Mar 27, 2010 at 3:36 am · @ReplyReply to this comment ·
    • Tom
      Tom

      @EdWoody: I’m not sure how I feel about your characterization that I have “ended up” anywhere. While I certainly don’t advocate becoming HIV+ or engaging in reckless behavior, my life has become richer and more fulfilling in the last few years than it has been for decades. Far from ending, I feel my horizons have expanded and my options are limited only by my desire and ambition to continue to grow.
      And like it or not, as Dennis said above, while I try not to limit my writing to HIV or HIV+ issues only, my first concern is to try and help myself and others to navigate a difficult, but by no means tragic, road. If negative men get a prevention message out of that, that’s fine too.

      Mar 27, 2010 at 1:57 pm · @ReplyReply to this comment ·
    • Jeff Bridge
      Jeff Bridge

      As founder of HIV Campground Project, I feel it is essential to have online social networking for HIV poz! When I started our MySpace in 2006, we started with 30 friends that grew to 36,000 friends. Facebook and Twitter followed with another 6,000 friends and Yahoo and Lifeout.com gained us another 5,000 friends. I think we create the stigma by “being secret” about our status. We have low cost campouts and events that support people with HIV / AIDS nationwide!

      http://www.hiv-campground-project.org

      Hugs,
      Jeff Bridge

      founder of HIV Campground Project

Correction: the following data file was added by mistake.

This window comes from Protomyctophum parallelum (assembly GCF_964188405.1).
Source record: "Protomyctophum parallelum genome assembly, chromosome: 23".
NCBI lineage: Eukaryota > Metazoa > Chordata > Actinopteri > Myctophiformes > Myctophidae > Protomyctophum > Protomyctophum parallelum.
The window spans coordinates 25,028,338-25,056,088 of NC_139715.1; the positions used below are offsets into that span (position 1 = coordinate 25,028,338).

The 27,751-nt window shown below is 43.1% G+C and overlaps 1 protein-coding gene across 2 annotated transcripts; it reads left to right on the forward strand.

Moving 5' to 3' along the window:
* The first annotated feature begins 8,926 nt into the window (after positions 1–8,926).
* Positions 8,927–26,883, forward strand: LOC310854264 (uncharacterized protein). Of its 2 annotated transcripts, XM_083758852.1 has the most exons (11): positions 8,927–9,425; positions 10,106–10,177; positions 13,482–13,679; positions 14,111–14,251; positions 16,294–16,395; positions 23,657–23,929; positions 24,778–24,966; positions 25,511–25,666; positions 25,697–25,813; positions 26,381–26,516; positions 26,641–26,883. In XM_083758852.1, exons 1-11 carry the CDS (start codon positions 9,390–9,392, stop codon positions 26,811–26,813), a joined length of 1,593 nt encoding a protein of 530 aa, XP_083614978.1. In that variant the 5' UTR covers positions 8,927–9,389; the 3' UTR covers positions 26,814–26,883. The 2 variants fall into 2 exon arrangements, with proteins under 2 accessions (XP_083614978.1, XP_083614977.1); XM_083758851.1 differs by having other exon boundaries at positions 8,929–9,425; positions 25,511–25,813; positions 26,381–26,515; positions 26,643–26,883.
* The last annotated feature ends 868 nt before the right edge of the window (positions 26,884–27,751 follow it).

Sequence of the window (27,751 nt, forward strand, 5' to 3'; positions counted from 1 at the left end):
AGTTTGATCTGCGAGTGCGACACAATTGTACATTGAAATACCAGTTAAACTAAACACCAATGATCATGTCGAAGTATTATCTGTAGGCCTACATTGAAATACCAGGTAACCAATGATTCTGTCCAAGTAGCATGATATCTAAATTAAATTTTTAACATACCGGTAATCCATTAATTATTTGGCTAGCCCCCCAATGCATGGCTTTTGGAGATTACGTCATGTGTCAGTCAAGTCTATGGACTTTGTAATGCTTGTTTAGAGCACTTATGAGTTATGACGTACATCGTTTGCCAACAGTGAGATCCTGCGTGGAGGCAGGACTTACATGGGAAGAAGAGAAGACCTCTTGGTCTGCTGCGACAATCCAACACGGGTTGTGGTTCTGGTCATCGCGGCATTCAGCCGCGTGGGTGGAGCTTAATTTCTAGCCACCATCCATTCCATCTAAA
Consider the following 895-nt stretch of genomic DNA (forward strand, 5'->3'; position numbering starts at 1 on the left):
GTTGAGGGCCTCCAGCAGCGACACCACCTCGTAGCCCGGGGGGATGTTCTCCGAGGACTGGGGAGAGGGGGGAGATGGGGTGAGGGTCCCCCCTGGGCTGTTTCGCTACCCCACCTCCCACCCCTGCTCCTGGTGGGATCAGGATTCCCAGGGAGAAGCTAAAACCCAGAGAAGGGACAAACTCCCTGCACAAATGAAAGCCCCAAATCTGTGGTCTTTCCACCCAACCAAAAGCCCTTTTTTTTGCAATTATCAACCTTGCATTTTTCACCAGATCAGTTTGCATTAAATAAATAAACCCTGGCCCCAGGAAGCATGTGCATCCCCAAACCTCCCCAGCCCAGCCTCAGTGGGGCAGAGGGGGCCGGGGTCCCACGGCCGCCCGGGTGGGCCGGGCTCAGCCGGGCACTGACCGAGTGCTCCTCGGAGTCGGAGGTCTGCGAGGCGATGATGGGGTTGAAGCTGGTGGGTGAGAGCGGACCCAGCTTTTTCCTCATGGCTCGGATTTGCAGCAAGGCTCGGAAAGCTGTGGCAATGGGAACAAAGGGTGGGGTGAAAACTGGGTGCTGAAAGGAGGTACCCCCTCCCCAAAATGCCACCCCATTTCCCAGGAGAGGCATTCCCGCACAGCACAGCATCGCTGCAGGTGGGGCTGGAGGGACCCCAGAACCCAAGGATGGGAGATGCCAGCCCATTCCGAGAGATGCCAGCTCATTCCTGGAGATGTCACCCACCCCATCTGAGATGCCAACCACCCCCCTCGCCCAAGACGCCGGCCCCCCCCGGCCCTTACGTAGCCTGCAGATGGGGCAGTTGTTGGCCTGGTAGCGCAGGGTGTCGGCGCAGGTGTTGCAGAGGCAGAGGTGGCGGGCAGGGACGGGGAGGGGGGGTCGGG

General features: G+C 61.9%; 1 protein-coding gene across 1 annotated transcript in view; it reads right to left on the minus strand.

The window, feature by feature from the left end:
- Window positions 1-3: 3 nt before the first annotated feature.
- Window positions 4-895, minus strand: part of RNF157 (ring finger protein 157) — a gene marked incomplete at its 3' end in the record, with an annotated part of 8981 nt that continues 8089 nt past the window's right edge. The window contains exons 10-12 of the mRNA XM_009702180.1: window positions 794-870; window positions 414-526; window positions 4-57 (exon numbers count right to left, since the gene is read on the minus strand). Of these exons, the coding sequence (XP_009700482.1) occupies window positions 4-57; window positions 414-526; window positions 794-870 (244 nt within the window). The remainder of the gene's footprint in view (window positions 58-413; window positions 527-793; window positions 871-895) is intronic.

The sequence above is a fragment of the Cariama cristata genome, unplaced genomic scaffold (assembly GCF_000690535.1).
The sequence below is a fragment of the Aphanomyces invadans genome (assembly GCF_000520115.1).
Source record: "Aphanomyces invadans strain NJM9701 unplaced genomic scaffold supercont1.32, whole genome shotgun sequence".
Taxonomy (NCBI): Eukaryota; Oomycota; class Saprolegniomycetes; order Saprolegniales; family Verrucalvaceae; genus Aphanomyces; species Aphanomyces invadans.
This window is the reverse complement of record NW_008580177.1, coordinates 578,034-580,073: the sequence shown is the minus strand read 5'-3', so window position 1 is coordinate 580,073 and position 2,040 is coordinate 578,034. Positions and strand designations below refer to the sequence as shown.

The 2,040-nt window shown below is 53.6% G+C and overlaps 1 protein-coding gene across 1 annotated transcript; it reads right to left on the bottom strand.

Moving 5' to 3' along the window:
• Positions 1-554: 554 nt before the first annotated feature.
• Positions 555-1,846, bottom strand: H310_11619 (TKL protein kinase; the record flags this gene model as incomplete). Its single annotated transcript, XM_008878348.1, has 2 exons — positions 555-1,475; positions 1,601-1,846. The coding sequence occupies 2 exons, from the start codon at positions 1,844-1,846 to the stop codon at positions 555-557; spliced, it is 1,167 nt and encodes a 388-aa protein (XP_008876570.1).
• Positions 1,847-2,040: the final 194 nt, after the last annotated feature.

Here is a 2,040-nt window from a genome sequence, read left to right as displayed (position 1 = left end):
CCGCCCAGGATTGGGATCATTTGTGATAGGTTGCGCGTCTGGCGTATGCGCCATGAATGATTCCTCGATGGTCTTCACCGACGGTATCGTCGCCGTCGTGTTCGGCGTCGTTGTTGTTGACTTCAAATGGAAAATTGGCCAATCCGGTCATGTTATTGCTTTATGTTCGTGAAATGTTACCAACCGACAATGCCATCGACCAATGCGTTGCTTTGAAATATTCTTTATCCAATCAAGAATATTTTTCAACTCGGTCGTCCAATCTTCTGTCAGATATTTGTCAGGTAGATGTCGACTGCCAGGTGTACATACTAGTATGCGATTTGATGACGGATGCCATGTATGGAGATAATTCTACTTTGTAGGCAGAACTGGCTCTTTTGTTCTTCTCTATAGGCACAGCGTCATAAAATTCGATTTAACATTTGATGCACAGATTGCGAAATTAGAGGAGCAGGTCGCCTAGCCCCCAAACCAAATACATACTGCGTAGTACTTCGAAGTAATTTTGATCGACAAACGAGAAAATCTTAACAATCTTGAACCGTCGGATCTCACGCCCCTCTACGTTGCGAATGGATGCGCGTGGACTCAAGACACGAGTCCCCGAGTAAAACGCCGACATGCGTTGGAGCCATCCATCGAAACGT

Apr 20, 2010 at 5:11 pm · @ReplyReply to this comment ·
    • PozVille
      PozVille

      @Tom: I been using the internet for journaling for many years, initially on Yahoo’s GeoCities during the late 90s. I then created my own free standing personal website. In 2007 I started my own WEB2 social network as a way to expand upon my existing personal website, sharing my experiences and thoughts, interacting with others like myself. I’ve met some really cool people online.

      There is still a stigma and negativity from hiv neg gay men towards poz men. I see this in real life and online. I ignore it.

      Journaling has been therapeutic on many levels over the years.

      Jul 16, 2010 at 5:46 pm · @ReplyReply to this comment ·
    • PozVille
      PozVille

      @EdWoody: As men who are hiv positive and blogging, journaling or maintaining social network for HIV poz folks, it is not our responsibility to “remind our readers” how to avoid becoming infected. I have a lot more to write about than HIV. There are people out there who do that already. Gay men know the risks of unprotected sex or sharing needles if they’re stupid enough to use dangerous addictive illegal drugs.

      As far as ending up in my place, there are people who got infected through blood transfusions, sharing tattoo ink/needles, or from healthcare related work in the early 80s. I’m one of those people who became infected from either sharing tattoo ink/needle or a blood transfusion I had in San Francisco back in 81 – 82.

      Jul 16, 2010 at 6:11 pm · @ReplyReply to this comment ·